Closed Captioning the world

Having a hearing impairment means that I’ve gotten to know closed captioning rather well. I also know that closed captioning isn’t always accurate.

In the report of three airplanes in a near collision, I read “gnarly hit” instead of “nearly”. That would be a gnarly situation, all right.

From an interviewer to the subject: “I have a cupful of things to ask when we get back from this break.” Cupful? Couple. Or was this a take-off on the saying a thimble-full?

Oh, dear, this one is rated R. Alert! The anchor said something about a celebrity getting “…her piece of the pie.” The captioner, unfortunately, translated the phrase into the celebrity getting “…herpes…” Oops. Major oops.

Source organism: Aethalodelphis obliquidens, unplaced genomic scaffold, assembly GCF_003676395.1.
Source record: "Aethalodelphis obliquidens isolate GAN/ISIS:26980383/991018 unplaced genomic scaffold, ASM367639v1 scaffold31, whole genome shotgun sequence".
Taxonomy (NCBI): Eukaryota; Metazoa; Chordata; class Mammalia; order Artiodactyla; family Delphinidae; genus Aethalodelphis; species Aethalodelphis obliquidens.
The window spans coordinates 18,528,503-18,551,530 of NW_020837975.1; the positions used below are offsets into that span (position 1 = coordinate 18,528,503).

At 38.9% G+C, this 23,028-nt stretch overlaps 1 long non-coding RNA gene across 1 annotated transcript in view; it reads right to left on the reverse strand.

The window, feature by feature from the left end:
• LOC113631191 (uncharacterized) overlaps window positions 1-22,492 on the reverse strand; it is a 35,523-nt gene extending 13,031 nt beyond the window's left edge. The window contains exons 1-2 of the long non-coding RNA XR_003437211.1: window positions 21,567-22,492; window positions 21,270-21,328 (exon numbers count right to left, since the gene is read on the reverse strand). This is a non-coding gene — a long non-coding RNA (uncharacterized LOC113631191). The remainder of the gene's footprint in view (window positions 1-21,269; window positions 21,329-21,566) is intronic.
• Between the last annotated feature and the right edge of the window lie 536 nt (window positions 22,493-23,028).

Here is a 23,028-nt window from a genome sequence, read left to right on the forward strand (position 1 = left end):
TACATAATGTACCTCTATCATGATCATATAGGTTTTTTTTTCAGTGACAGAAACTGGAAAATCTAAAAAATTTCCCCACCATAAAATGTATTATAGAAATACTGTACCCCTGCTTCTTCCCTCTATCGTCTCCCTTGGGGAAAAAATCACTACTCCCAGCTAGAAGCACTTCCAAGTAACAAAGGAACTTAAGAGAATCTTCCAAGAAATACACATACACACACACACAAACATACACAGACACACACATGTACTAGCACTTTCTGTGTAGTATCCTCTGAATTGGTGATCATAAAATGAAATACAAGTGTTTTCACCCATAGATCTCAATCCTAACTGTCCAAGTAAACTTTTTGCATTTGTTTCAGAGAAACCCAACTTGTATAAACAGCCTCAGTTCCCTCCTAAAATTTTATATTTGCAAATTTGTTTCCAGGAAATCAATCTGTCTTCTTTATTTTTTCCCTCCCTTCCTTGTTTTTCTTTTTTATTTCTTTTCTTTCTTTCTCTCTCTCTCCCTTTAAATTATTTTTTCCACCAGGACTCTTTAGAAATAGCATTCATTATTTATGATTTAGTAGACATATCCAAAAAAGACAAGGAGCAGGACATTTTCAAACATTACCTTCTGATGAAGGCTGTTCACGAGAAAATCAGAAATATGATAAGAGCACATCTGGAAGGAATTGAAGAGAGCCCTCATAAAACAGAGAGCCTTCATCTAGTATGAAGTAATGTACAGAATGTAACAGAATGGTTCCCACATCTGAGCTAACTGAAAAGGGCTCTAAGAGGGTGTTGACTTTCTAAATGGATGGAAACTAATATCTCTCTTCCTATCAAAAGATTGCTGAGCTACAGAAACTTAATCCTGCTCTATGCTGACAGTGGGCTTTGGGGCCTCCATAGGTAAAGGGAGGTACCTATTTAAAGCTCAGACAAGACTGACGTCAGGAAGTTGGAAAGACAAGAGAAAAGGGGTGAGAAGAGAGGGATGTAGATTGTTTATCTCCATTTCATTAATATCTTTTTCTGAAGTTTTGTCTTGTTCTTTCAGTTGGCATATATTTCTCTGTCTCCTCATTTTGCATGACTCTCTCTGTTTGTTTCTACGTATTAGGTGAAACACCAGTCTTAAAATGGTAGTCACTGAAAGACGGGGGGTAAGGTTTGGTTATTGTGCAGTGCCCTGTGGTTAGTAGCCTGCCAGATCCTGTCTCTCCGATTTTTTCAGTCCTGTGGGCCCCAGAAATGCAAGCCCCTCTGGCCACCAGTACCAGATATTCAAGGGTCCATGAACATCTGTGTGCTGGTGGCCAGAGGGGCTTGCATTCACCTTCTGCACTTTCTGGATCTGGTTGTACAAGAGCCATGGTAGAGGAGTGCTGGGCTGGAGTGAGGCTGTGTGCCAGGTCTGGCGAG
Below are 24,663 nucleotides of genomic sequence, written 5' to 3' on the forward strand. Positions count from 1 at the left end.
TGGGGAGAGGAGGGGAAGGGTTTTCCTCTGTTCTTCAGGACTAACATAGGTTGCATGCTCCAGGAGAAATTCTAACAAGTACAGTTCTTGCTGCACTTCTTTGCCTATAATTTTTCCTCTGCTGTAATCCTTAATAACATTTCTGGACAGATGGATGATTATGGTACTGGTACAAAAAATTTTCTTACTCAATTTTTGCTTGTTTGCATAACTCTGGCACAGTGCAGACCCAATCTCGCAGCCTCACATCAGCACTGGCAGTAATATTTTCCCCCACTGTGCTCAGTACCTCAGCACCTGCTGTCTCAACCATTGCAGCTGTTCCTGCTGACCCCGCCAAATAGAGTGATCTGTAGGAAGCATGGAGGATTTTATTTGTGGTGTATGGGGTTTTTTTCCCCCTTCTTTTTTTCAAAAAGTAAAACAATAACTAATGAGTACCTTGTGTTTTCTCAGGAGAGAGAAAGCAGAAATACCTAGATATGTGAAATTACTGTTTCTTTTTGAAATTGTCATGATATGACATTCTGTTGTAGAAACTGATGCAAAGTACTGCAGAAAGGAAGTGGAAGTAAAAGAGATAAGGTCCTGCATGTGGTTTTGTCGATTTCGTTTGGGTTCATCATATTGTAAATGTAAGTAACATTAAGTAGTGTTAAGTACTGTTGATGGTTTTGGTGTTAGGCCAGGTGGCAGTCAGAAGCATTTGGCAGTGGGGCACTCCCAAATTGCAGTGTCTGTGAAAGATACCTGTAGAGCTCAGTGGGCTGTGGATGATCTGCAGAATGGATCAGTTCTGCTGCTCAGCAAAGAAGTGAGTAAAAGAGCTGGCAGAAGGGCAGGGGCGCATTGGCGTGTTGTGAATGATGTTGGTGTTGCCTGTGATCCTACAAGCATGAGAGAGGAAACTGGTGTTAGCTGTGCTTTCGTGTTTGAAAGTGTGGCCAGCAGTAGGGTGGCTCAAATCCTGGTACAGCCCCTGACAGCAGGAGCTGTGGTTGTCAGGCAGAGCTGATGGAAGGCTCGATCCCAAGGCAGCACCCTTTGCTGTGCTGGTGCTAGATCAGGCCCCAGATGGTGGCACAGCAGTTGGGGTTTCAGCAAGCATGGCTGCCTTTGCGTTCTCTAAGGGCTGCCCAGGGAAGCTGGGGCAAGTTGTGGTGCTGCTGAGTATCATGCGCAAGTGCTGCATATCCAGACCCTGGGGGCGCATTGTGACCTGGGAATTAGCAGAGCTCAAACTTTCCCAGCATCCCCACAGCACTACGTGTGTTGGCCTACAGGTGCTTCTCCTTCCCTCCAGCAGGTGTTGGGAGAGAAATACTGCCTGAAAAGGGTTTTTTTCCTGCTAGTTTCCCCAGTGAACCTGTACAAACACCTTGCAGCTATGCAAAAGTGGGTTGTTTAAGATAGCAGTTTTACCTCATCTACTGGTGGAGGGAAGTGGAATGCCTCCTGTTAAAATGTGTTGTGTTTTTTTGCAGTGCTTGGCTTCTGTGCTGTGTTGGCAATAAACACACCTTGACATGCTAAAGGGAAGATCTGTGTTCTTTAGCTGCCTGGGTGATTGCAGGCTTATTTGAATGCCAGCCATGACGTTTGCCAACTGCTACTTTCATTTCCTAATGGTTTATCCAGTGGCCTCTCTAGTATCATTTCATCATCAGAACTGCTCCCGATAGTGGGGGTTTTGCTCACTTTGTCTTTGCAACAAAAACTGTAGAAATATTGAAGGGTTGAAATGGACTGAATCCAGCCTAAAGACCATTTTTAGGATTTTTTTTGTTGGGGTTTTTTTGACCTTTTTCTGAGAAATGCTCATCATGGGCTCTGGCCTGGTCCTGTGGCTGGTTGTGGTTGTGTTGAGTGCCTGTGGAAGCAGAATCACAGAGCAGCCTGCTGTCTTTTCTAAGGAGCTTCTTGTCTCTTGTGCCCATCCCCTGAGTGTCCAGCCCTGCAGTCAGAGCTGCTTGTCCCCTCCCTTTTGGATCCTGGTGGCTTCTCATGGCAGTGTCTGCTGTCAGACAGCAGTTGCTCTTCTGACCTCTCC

Meanwhile, back at the ranch, working quietly in my new cubicle, I kept thinking I heard my cell phone ringing. I keep my phone in my purse in a locked drawer, so it’s unlikely I’d hear it, really. But I’d hear that buzz and think, “Did I turn off the ringer and not the phone? Maybe it’s a fire drill. No, no one else is moving. We can’t be in a drill.” Was it the printer/copier? No, that was still a fairly quite machine. The solution to the mystery was on a table next to the copier/printer. The fax machine is closer to my cubicle than to the one that sheltered me last year – just close enough that I catch a hint of it beeping,buzzing, and then chugging away.

Even as the secretary was grumbling about the overwhelming number of faxes we were getting, I was laughing because I actually noticed. She couldn’t resist; she joined in and laughed, too. My world is a hearing world, and I’ve learned to face that world with an open mind and a sense of humor.

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